by Lara Friedman
Last week, friends forwarded me a mailing they had recently received from AIPAC. Included with the letter touting AIPAC's accomplishments and the expected call for donations was a map-style fold-out insert, headlined with the ominous message: "Israel Faces Increasing Threats." Under that headline, taking up more than half the page, is a photo of an Israeli policewoman shepherding to safety an Israeli woman who clearly has been the victim of a bombing attack.
For all of us who worry about people in Israel, this is one of those iconic, hit-you-in-the gut pictures. It brings to mind the awful attacks that Israel saw so many of in the 1990s and early years of the 2000s.
A little research confirms that this reaction is right on target, given that the photo is from a suicide bombing that took place in 1997. Yes, 1997. Which begs the question: why use a 16-year-old photo to illustrate a headline referring to current threats facing Israel?
Given that suicide bombings in Israel have, thankfully, been rare for some time now, with the last one taking place more than five years ago, the most innocent explanation is that someone in AIPAC's design department reasoned, "suicide bombings happen in Israel all the time, so what's the difference how old the photo is?" If that's what happened, then AIPAC needs to do a better job educating its own staff. The less innocent explanation is that someone at AIPAC thought to themselves, "American Jews respond viscerally to images of innocent Israelis wounded in terrorist attacks, so we're going to put this specific image front and center, even if doing so actively misleads American Jews about the situation inside Israel."
The precipitous drop in terror attacks in Israel is a rare good-news story out of Israel that, regrettably, has largely been overlooked by the media. This in part no doubt reflects the fact that tragedy and bloodshed, not their absence, sell papers. It may also reflect the cynicism of those who want to exploit fear and sow hardline political sentiment inside the American Jewish community--whether in order to promote hawkish political positions or to raise funds.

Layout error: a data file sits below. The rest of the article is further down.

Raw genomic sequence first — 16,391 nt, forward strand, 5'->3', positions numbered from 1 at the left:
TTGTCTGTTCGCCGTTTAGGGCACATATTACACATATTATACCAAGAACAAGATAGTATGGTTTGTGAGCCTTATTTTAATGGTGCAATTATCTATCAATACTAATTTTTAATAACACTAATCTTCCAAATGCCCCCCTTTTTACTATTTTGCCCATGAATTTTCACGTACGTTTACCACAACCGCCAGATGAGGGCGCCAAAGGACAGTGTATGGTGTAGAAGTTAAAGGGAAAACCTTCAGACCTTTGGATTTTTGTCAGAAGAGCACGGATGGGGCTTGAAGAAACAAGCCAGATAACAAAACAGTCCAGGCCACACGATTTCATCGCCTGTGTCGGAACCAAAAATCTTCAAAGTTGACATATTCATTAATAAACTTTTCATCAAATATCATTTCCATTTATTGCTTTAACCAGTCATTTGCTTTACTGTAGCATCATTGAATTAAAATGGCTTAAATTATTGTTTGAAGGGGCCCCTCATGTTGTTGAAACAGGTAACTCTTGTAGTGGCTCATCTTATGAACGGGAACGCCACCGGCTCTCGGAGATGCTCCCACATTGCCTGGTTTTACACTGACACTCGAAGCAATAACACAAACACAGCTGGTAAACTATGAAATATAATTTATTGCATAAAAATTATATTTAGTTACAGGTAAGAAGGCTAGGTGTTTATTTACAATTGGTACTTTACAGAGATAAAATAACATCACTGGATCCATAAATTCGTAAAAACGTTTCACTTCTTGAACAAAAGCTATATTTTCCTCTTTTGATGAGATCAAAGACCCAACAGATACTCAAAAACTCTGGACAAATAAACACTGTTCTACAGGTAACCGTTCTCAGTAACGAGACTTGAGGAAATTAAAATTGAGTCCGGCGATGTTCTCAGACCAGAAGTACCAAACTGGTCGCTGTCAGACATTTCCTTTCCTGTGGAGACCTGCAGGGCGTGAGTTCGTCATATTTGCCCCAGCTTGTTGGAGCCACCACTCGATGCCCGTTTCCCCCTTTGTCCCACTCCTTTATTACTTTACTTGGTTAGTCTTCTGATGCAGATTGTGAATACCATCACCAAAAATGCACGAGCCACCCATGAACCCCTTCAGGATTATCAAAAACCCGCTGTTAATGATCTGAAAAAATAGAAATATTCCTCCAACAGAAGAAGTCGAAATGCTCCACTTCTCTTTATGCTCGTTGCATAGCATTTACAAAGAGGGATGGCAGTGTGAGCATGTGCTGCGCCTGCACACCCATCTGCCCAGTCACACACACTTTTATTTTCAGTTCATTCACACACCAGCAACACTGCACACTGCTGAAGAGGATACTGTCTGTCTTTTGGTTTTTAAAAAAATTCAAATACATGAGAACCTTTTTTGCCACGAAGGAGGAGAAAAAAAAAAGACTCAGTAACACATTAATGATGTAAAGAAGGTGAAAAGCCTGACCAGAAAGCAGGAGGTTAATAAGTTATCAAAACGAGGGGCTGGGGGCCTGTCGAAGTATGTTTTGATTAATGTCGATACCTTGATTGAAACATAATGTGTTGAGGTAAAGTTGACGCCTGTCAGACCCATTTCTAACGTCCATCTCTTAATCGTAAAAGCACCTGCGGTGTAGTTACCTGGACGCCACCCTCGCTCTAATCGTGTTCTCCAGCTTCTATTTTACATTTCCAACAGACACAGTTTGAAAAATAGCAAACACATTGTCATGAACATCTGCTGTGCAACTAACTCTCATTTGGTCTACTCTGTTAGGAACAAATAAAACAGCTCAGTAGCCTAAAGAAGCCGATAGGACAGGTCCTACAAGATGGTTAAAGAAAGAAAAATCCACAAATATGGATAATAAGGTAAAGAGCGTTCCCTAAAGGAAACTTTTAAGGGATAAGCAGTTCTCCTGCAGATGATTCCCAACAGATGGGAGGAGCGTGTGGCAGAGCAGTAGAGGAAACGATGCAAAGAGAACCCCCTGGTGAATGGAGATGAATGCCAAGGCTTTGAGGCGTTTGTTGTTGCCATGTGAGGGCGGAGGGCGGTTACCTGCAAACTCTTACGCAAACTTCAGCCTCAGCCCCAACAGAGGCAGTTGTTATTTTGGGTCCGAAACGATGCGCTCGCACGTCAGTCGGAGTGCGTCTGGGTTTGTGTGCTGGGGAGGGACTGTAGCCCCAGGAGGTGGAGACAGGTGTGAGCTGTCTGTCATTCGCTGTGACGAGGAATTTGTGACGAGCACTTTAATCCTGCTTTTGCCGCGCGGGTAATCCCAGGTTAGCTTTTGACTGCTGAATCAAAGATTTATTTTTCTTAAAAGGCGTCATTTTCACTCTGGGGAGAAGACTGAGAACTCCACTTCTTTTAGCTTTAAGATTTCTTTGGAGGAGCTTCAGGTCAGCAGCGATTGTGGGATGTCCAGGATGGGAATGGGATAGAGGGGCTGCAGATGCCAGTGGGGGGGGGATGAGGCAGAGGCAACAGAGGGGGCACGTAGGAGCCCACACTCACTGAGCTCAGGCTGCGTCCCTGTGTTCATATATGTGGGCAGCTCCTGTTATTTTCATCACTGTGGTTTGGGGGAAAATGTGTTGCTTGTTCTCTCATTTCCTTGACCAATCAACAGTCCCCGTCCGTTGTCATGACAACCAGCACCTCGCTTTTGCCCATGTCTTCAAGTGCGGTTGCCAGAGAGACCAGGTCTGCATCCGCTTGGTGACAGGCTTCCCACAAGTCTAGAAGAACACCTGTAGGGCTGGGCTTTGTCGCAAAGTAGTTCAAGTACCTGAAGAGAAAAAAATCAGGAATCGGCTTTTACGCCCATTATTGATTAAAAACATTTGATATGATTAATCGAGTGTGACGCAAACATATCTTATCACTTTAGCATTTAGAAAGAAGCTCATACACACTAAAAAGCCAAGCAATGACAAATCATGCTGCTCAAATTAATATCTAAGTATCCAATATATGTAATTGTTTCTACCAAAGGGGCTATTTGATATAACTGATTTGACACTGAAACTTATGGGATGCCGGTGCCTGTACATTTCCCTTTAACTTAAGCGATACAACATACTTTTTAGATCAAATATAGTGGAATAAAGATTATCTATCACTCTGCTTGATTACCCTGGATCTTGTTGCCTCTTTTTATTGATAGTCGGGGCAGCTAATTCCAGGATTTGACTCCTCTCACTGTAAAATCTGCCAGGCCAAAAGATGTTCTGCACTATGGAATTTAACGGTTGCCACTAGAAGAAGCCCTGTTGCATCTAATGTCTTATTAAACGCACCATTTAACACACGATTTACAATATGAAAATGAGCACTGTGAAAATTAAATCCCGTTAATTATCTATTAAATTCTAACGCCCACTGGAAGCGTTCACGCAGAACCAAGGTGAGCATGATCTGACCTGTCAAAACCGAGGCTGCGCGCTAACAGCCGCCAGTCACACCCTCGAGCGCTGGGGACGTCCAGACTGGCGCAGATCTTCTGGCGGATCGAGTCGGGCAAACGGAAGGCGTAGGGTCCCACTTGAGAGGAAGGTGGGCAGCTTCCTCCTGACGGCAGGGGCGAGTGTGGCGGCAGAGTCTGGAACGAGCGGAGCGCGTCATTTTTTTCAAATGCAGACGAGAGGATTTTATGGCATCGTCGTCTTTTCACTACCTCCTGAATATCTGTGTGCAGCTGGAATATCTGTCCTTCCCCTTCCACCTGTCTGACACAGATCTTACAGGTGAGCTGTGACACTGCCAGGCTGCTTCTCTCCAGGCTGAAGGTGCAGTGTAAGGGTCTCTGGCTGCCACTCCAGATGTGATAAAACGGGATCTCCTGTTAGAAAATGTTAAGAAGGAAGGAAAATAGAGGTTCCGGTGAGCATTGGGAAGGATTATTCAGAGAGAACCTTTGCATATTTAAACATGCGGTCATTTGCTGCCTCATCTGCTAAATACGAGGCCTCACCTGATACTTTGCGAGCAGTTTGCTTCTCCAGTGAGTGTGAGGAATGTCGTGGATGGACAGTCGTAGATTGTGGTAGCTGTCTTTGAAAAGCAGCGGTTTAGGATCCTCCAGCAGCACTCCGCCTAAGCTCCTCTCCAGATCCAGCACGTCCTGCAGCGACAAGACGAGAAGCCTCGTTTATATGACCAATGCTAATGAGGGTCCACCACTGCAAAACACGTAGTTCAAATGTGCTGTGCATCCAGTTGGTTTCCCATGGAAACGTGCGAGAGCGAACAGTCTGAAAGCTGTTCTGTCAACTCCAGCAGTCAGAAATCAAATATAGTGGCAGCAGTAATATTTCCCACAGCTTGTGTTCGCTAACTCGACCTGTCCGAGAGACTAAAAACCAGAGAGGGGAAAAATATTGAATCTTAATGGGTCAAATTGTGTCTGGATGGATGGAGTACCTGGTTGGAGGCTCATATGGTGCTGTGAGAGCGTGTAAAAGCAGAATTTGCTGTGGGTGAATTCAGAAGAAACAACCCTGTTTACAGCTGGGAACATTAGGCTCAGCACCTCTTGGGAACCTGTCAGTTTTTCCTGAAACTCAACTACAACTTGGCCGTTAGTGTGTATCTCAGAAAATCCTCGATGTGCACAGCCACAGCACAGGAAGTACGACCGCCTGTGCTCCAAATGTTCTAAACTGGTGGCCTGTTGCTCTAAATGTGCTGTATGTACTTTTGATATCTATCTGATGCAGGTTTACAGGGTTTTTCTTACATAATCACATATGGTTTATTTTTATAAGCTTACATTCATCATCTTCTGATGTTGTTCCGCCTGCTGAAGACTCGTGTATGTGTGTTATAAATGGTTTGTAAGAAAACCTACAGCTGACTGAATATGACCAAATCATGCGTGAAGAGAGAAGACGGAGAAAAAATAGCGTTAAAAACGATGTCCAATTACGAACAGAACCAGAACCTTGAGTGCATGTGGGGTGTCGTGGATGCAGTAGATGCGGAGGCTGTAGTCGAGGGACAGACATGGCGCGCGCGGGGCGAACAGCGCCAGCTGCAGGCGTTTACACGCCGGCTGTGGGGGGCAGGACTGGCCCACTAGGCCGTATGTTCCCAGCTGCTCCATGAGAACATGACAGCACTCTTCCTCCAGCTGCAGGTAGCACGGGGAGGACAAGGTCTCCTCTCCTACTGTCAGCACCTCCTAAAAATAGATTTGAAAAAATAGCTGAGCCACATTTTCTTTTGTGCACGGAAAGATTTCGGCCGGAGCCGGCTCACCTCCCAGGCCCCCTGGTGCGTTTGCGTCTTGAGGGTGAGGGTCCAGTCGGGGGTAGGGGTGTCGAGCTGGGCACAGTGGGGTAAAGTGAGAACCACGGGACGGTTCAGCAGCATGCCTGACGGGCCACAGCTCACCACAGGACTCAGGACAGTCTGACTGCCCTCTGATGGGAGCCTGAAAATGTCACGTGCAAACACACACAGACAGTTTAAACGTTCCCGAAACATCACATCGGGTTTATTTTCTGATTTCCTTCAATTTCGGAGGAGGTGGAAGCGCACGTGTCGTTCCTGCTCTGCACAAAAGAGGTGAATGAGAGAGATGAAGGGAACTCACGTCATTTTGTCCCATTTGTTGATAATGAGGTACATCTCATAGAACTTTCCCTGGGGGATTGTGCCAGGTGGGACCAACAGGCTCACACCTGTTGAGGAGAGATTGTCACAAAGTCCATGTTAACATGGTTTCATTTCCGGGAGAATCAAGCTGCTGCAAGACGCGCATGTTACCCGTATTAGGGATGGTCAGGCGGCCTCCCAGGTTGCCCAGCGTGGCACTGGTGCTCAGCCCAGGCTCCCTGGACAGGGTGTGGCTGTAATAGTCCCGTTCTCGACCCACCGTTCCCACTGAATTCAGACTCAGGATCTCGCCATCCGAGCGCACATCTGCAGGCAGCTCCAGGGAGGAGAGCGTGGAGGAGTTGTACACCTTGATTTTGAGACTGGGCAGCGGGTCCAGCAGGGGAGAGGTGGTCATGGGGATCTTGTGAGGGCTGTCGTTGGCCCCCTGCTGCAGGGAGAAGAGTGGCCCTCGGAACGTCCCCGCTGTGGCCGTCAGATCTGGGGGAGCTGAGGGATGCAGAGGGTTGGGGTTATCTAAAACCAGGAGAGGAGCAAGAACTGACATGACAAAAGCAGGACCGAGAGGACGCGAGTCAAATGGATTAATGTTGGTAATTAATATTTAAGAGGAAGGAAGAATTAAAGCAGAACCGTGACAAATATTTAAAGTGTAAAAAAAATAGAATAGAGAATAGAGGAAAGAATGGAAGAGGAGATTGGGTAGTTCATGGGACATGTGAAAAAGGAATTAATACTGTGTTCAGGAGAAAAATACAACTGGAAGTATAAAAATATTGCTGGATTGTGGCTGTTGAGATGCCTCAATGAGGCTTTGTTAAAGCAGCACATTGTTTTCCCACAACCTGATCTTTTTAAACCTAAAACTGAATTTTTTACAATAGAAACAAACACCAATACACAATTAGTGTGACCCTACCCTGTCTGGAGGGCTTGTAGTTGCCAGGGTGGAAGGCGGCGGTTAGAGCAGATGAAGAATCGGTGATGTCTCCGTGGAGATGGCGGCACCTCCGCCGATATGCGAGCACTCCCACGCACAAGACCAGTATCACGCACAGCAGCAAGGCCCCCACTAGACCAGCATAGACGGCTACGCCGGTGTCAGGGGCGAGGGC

None of which is to suggest that there have not been terror attacks against Israelis more recently than 1997, both in Israel and the West Bank. Suicide bombings in Israel were a horrific fact of life into the early 2000s, at which point Israel's "separation barrier"--which for the most part prevents Palestinians in the West Bank from accessing Israel--turned the tide. Since then there have continued to be attacks against Israelis, including settlers in the West Bank and Israeli tourists in Europe. And of course, Israelis living near Gaza still live with the very real fear of rocket fire.
In truth, the title of AIPAC's publication is absolutely correct--Israel indeed faces increasing threats. However, the photo on the cover and the material contained in the publication are misleading. AIPAC wants American Jews to believe that Palestinian suicide terror is a defining reality in Israel today--despite evidence to the contrary. Its broader message is that the region is in flux, the sky is falling, and the faceless, homogeneous Arab and Muslim hordes are at the gates, wanting only to kill Jews and destroy Israel. This message stands in stark contrast to the one offered only last week by Meir Dagan, the former head of Israel's Mossad, who argued that the current regional flux presents a "unique opportunity for Israel to seek different alliances."
The AIPAC message stands in contrast, too, to the reality articulated by every living former leader of the Shin Bet in the recent movie, The Gatekeepers. All of these men--whose entire professional lives were devoted to Israel's security--today sound nothing like AIPAC and a lot like Peace Now in describing the high costs to Israel of maintaining the occupation and the imperative of achieving peace and a two-state solution. For them, the greatest potential threat to Israel comes not from outside forces but from within, and stems from the failure of Israeli leaders to truly pursue peace. Anyone who doubts the validity of this outlook--despite its unimpeachable sources--need only note that even as the incidence of Palestinian terrorist attacks against Israelis is falling, attacks by Israeli extremists--often referred to as Price Tag attacks--is rising dramatically. These attacks have targeted Palestinians, the IDF, and Israeli peace activists. They have been aimed at Palestinian private property, mosques, and churches. Increasingly, they have spread across the Green Line to targets inside Israel proper.
In short, the real threats to Israel's security and its future--its very viability as a prosperous, democratic nation with a real Jewish character and at home in the community of nations--stem not from external enemies but from Israeli policies that are antithetical to peace and the two-state solution, including an unwillingness to confront Israel's home-grown extremists. AIPAC should stop the worn out fear-mongering tactics and start focusing on these very real, increasing threats, for Israel's sake.
This article appeared originally at The Daily Beast on June 25, 2013.